Utah officers feared riot when spraying dancers

AP News
Posted: Nov 25, 2011 3:42 PM
Utah officers feared riot when spraying dancers

Police officers who used pepper spray and batons on a group of dancers after a high school football game said their actions were appropriate because they feared a riot was imminent.

The officers' reports about the Oct. 20 incident in Roosevelt said some of the dancers had been yelling obscenities at referees during the game then danced in front of the only exit from the stadium, The Deseret News reported Wednesday.

Officer Luke Stradinger did apologize in his report for causing "discomfort" to innocent bystanders, including elderly fans and a 4-year-old boy.

The two officers have been cleared of any wrongdoing by an internal investigation.

The pepper spray was used on about a dozen people who had traveled about 125 miles from Salt Lake City to watch a relative play his final game for Union, which lost the game to rival Uintah and finished the season without a victory.

Afterward, the group performed the haka to boost the player's spirits.

A form of the haka has been popularized by rugby players in New Zealand who chant, beat their chests and gesture aggressively before matches.

The Maori tradition also can include fierce facial expressions. The haka is now performed at football and rugby games around the world.

Stradinger said he wasn't familiar with the dance and was concerned because the group was blocking the only exit from the field for the football teams.

"I have never seen such an event, or even heard of such a thing," Stradinger said.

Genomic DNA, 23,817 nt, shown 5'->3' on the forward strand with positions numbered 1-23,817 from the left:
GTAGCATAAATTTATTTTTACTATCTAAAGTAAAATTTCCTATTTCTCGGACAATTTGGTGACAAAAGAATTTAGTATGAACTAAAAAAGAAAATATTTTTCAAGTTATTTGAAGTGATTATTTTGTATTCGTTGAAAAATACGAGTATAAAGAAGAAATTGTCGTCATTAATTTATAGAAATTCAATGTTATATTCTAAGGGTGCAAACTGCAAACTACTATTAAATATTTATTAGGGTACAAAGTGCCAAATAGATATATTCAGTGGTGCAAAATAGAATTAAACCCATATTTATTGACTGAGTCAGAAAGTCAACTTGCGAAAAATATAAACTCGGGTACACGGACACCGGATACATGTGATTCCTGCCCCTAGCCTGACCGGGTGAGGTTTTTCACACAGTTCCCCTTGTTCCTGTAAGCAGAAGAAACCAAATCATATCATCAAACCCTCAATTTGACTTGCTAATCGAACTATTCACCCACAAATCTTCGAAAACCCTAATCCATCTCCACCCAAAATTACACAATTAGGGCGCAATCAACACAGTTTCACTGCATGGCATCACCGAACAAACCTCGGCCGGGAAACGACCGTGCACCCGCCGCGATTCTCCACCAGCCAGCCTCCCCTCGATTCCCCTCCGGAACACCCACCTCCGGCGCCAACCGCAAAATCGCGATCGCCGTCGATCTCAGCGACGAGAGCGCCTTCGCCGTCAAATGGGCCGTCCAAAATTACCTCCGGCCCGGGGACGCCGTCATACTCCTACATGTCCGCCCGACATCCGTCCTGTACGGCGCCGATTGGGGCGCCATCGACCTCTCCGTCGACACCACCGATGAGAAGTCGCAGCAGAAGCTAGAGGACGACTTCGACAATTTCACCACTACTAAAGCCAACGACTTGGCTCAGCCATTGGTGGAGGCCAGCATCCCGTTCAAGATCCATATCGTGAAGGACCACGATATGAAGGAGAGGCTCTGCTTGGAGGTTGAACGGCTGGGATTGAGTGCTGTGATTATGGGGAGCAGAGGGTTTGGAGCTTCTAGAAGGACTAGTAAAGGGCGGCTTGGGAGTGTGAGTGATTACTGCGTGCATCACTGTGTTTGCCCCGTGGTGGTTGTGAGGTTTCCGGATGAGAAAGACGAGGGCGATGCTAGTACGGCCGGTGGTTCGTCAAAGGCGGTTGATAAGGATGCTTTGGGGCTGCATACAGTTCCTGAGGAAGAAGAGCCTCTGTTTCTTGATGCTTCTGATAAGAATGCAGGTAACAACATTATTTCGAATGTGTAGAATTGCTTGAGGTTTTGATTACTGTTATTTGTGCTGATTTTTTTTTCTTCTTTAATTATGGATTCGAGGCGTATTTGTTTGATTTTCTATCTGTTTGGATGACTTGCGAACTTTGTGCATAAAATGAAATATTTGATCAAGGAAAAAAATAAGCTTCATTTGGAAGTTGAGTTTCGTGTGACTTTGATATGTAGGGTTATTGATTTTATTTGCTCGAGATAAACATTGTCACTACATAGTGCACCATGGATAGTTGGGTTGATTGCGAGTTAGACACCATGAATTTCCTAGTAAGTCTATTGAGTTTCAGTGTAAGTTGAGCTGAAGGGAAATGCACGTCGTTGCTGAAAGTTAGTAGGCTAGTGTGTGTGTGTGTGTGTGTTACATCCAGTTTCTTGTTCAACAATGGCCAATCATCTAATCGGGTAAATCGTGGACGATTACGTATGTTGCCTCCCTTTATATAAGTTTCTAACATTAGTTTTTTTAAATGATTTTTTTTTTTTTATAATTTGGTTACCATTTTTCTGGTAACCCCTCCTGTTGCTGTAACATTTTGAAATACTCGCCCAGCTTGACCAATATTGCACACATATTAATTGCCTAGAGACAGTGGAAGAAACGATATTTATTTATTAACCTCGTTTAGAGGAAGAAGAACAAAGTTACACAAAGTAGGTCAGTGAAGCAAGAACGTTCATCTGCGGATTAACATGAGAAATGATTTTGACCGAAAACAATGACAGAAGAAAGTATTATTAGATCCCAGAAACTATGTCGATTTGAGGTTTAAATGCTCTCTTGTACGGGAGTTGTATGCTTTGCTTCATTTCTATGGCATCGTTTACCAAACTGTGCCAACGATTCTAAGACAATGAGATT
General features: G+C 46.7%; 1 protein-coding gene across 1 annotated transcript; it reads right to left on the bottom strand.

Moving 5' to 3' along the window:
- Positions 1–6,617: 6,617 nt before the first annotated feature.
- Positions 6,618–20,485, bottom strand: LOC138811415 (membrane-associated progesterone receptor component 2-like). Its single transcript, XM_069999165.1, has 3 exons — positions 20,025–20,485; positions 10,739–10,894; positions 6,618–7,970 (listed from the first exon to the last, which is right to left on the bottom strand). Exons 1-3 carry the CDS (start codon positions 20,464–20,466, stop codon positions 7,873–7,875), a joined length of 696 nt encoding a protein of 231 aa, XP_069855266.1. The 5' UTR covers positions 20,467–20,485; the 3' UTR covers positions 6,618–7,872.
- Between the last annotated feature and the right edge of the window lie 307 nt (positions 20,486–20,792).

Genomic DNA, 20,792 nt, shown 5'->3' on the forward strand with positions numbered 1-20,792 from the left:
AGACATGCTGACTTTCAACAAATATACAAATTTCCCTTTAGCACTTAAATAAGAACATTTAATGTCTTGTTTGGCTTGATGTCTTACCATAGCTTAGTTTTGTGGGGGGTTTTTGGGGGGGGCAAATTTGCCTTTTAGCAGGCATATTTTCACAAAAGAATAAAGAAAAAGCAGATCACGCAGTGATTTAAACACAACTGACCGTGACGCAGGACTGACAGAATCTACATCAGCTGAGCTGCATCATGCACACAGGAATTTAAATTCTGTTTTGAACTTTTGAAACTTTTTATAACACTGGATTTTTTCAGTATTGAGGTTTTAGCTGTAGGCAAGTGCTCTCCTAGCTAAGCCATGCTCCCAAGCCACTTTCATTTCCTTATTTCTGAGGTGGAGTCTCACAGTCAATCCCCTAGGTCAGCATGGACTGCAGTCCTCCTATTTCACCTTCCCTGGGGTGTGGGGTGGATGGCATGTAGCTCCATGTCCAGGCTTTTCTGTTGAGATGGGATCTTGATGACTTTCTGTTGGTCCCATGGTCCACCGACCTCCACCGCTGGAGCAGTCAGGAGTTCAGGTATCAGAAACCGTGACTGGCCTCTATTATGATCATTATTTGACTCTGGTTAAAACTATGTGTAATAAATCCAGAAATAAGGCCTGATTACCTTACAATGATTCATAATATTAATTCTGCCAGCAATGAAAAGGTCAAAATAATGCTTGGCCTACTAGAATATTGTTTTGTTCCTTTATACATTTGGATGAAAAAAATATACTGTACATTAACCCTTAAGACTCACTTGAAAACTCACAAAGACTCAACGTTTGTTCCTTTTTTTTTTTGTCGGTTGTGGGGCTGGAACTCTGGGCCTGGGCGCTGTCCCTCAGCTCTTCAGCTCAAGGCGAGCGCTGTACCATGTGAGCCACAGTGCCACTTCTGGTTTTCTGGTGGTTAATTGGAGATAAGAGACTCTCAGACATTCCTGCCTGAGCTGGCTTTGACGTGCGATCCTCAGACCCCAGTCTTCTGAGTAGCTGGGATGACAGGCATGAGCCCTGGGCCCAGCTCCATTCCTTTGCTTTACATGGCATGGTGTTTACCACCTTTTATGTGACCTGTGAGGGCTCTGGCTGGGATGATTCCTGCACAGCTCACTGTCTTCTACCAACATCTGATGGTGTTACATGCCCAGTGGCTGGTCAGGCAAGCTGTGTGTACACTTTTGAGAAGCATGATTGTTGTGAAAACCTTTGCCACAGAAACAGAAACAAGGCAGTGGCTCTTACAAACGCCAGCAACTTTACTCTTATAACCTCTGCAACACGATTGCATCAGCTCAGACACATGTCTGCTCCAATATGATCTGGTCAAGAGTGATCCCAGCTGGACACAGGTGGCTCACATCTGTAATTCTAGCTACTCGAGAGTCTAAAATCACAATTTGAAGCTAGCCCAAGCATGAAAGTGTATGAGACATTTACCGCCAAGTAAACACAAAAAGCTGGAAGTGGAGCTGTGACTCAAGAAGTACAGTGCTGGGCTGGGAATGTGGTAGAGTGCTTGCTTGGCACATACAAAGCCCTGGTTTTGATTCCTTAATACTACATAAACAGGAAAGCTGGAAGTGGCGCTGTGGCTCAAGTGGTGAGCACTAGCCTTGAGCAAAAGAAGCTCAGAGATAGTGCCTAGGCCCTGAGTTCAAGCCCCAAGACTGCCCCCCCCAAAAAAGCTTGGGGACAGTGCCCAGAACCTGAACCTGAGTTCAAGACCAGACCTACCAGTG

While Stradinger used pepper spray, Officer Wade Butterfield used a baton to disperse the group. Butterfield said he became worried during the game because some of the people were yelling obscenities at the referees and acting in an unsportsmanlike manner.

"I have seen a riot firsthand and know how dangerous they can be in an instant," Butterfield said. "At the time I perceived the actions of these individuals as aggressive and threatening. I had no idea that (their) blockage of the exit was for any other reason than to riot."

Butterfield, who said he was hit by something in his right eye, defended the actions that he and Stradinger took.

"No more force was used than was necessary to defuse the situation," Butterfield said.

No criminal charges are expected against the officers. However, police in the eastern Utah town of about 8,000 people will be given additional training in cultural diversity and customs.


Information from: Deseret News, http://www.deseretnews.com